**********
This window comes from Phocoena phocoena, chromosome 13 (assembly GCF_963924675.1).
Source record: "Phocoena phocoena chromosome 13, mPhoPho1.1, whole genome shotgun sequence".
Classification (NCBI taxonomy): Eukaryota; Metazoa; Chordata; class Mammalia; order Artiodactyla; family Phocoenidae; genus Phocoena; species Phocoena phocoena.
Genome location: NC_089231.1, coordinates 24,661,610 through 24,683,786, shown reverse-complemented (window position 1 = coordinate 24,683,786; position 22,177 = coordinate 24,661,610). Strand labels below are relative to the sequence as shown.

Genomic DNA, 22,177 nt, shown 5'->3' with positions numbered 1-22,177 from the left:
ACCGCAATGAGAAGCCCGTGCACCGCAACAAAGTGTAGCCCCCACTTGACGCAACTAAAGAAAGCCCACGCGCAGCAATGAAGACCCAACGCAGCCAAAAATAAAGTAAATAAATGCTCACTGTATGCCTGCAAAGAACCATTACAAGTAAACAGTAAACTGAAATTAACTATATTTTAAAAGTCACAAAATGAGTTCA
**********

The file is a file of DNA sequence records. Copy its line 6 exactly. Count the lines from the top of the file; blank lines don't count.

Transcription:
ACCGCAATGAGAAGCCCGTGCACCGCAACAAAGTGTAGCCCCCACTTGACGCAACTAAAGAAAGCCCACGCGCAGCAATGAAGACCCAACGCAGCCAAAAATAAAGTAAATAAATGCTCACTGTATGCCTGCAAAGAACCATTACAAGTAAACAGTAAACTGAAATTAACTATATTTTAAAAGTCACAAAATGAGTTCA